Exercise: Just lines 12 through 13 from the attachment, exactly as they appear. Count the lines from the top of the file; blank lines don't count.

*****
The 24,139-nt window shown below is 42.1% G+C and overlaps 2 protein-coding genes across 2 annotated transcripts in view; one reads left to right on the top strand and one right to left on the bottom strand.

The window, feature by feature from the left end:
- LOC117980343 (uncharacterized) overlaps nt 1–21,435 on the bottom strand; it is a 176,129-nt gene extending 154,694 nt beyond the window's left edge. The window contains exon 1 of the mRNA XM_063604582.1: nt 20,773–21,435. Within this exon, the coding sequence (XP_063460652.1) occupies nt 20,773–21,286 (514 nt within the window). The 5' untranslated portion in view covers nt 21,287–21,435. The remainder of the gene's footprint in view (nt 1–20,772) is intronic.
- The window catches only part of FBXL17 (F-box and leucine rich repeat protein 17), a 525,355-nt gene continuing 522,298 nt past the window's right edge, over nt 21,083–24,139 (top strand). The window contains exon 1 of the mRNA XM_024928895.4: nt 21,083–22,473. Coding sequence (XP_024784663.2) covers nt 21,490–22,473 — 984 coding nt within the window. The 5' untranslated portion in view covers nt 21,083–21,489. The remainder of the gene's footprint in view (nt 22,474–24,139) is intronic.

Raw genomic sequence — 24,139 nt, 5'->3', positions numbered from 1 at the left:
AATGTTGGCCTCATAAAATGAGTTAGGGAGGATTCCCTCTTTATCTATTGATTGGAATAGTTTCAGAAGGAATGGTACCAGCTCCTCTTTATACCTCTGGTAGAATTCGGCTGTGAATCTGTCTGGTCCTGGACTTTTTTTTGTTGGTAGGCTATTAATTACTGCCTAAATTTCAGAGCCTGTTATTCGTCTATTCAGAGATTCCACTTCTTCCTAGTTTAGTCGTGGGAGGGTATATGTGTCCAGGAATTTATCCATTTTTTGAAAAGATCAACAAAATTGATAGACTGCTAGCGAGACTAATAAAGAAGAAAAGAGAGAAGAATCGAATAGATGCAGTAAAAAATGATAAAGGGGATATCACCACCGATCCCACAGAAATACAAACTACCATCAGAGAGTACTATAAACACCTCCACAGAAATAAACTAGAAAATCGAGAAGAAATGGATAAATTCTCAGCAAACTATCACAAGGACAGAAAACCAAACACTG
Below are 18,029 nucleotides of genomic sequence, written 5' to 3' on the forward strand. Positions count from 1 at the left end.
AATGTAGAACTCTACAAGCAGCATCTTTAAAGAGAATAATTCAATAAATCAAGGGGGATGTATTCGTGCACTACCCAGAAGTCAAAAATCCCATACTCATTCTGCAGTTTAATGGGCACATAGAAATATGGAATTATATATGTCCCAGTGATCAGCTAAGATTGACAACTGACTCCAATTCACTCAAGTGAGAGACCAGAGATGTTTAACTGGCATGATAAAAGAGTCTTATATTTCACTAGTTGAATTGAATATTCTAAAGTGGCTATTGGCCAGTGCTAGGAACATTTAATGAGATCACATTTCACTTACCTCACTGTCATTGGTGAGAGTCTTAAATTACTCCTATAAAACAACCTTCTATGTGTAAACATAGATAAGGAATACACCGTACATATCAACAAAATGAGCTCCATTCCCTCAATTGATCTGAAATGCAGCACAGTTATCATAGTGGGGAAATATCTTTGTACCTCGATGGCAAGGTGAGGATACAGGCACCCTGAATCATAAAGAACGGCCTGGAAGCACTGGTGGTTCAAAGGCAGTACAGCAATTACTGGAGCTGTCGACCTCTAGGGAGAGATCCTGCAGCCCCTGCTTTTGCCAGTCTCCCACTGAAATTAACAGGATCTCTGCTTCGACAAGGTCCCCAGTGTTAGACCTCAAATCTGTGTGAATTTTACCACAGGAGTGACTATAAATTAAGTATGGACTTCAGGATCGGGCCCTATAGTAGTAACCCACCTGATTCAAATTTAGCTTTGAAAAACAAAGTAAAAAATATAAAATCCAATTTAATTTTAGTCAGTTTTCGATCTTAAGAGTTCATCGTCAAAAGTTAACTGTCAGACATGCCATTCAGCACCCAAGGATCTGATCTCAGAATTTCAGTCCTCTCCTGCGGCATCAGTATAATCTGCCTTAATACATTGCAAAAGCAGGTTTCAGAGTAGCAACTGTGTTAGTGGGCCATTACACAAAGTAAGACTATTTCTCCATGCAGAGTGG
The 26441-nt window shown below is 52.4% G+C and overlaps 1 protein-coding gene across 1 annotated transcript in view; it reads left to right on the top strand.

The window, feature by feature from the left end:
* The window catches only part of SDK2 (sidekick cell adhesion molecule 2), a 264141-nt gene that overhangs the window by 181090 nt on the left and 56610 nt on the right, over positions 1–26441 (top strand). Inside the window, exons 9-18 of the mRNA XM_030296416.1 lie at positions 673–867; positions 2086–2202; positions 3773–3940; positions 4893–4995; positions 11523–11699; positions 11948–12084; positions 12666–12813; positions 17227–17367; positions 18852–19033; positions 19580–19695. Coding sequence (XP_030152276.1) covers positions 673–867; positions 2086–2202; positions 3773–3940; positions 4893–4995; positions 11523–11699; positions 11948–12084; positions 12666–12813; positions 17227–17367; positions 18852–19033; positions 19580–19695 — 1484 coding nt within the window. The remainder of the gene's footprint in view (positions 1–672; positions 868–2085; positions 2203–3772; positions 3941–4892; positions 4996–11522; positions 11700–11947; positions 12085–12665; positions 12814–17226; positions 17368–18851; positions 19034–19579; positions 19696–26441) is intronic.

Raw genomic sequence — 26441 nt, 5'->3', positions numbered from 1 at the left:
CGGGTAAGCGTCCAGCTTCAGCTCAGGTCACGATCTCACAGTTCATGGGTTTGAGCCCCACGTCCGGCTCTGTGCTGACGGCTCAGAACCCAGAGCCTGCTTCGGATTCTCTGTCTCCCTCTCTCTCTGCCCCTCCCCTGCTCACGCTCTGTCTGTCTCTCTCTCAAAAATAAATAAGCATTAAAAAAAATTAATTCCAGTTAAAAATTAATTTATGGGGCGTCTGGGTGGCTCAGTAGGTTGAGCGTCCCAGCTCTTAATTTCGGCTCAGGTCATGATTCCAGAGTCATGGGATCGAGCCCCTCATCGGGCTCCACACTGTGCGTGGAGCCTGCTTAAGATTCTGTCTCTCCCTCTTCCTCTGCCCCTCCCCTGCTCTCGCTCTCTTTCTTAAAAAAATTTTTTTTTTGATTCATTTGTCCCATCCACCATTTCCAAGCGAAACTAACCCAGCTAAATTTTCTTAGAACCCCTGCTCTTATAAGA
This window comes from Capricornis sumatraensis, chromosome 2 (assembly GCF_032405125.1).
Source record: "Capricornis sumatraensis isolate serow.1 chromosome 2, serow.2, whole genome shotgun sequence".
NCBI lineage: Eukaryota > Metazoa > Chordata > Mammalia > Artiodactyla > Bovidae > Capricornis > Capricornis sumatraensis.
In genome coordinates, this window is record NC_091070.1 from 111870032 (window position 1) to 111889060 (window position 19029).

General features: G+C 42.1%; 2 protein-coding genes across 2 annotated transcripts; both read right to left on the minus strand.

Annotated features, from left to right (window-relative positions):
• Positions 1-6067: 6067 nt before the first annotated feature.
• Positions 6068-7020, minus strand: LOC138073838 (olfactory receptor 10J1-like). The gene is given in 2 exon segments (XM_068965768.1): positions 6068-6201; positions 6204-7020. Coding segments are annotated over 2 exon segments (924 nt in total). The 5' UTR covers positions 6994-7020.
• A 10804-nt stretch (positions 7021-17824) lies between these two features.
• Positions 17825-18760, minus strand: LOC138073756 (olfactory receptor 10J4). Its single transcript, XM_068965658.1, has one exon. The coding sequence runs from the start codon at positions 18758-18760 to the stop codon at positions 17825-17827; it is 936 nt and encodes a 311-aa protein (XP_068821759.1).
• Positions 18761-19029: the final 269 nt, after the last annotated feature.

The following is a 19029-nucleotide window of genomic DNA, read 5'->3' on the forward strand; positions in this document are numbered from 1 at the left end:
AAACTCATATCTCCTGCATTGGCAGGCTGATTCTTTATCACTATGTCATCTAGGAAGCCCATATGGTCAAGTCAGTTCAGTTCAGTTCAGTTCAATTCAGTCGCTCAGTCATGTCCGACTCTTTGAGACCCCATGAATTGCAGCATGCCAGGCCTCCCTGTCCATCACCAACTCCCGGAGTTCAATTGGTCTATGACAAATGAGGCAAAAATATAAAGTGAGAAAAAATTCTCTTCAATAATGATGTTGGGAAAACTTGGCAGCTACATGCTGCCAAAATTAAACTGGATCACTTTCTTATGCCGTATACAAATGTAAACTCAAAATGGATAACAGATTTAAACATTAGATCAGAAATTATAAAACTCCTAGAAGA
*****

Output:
Raw genomic sequence — 26441 nt, 5'->3', positions numbered from 1 at the left:
CGGGTAAGCGTCCAGCTTCAGCTCAGGTCACGATCTCACAGTTCATGGGTTTGAGCCCCACGTCCGGCTCTGTGCTGACGGCTCAGAACCCAGAGCCTGCTTCGGATTCTCTGTCTCCCTCTCTCTCTGCCCCTCCCCTGCTCACGCTCTGTCTGTCTCTCTCTCAAAAATAAATAAGCATTAAAAAAAATTAATTCCAGTTAAAAATTAATTTATGGGGCGTCTGGGTGGCTCAGTAGGTTGAGCGTCCCAGCTCTTAATTTCGGCTCAGGTCATGATTCCAGAGTCATGGGATCGAGCCCCTCATCGGGCTCCACACTGTGCGTGGAGCCTGCTTAAGATTCTGTCTCTCCCTCTTCCTCTGCCCCTCCCCTGCTCTCGCTCTCTTTCTTAAAAAAATTTTTTTTTTGATTCATTTGTCCCATCCACCATTTCCAAGCGAAACTAACCCAGCTAAATTTTCTTAGAACCCCTGCTCTTATAAGA